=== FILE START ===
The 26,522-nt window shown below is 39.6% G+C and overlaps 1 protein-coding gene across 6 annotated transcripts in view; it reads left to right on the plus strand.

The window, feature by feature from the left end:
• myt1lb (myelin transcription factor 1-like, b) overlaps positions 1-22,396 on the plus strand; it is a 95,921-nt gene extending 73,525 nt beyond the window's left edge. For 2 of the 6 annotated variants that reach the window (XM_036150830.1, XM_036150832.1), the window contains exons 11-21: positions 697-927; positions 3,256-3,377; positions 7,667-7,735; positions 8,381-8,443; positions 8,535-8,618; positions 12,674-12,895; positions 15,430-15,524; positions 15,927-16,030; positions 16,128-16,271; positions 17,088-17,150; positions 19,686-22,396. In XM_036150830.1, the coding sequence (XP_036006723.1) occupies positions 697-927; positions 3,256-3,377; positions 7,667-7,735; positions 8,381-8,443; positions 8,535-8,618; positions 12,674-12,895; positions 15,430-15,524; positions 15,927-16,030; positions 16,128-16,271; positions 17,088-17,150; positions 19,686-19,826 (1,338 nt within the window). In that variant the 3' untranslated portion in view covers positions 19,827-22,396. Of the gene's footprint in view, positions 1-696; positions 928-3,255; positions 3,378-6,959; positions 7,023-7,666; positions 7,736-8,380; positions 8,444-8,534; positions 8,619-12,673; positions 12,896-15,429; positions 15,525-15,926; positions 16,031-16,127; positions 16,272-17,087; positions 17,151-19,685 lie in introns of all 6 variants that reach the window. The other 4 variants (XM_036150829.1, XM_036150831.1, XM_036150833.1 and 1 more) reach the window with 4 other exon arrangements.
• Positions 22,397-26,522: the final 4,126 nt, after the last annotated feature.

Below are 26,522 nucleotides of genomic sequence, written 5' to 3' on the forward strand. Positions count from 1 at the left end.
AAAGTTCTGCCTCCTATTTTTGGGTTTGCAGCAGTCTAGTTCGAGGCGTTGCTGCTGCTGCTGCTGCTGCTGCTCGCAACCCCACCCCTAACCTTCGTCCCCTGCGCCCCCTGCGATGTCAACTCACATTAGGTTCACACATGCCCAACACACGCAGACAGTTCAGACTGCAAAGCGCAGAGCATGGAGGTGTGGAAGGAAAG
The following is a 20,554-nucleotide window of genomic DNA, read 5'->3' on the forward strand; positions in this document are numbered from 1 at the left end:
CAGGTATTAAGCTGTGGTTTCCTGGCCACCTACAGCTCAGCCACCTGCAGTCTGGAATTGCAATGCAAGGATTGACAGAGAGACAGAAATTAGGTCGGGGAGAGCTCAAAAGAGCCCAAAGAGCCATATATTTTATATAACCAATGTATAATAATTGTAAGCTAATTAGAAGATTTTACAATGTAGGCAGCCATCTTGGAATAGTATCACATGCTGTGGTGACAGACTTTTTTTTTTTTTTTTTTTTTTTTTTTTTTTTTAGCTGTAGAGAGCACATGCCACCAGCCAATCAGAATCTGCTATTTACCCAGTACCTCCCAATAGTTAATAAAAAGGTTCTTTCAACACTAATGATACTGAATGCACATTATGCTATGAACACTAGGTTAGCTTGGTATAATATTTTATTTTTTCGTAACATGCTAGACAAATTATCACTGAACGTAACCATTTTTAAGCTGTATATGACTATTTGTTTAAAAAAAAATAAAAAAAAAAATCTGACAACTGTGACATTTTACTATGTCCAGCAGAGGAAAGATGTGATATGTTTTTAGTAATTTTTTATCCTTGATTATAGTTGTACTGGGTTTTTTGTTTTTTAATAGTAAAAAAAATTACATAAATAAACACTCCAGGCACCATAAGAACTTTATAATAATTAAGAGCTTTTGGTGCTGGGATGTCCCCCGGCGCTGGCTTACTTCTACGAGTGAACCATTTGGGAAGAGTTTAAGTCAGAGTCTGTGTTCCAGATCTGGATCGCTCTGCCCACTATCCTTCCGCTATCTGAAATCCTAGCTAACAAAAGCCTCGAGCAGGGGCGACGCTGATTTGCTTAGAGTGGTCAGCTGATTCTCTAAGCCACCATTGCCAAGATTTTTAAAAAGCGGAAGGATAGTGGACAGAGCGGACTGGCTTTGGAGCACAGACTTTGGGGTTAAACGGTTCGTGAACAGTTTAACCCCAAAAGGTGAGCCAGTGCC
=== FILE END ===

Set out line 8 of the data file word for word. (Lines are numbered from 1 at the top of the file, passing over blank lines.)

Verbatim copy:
CAGGTATTAAGCTGTGGTTTCCTGGCCACCTACAGCTCAGCCACCTGCAGTCTGGAATTGCAATGCAAGGATTGACAGAGAGACAGAAATTAGGTCGGGGAGAGCTCAAAAGAGCCCAAAGAGCCATATATTTTATATAACCAATGTATAATAATTGTAAGCTAATTAGAAGATTTTACAATGTAGGCAGCCATCTTGGAATAGTATCACATGCTGTGGTGACAGACTTTTTTTTTTTTTTTTTTTTTTTTTTTTTTTTTAGCTGTAGAGAGCACATGCCACCAGCCAATCAGAATCTGCTATTTACCCAGTACCTCCCAATAGTTAATAAAAAGGTTCTTTCAACACTAATGATACTGAATGCACATTATGCTATGAACACTAGGTTAGCTTGGTATAATATTTTATTTTTTCGTAACATGCTAGACAAATTATCACTGAACGTAACCATTTTTAAGCTGTATATGACTATTTGTTTAAAAAAAAATAAAAAAAAAAATCTGACAACTGTGACATTTTACTATGTCCAGCAGAGGAAAGATGTGATATGTTTTTAGTAATTTTTTATCCTTGATTATAGTTGTACTGGGTTTTTTGTTTTTTAATAGTAAAAAAAATTACATAAATAAACACTCCAGGCACCATAAGAACTTTATAATAATTAAGAGCTTTTGGTGCTGGGATGTCCCCCGGCGCTGGCTTACTTCTACGAGTGAACCATTTGGGAAGAGTTTAAGTCAGAGTCTGTGTTCCAGATCTGGATCGCTCTGCCCACTATCCTTCCGCTATCTGAAATCCTAGCTAACAAAAGCCTCGAGCAGGGGCGACGCTGATTTGCTTAGAGTGGTCAGCTGATTCTCTAAGCCACCATTGCCAAGATTTTTAAAAAGCGGAAGGATAGTGGACAGAGCGGACTGGCTTTGGAGCACAGACTTTGGGGTTAAACGGTTCGTGAACAGTTTAACCCCAAAAGGTGAGCCAGTGCC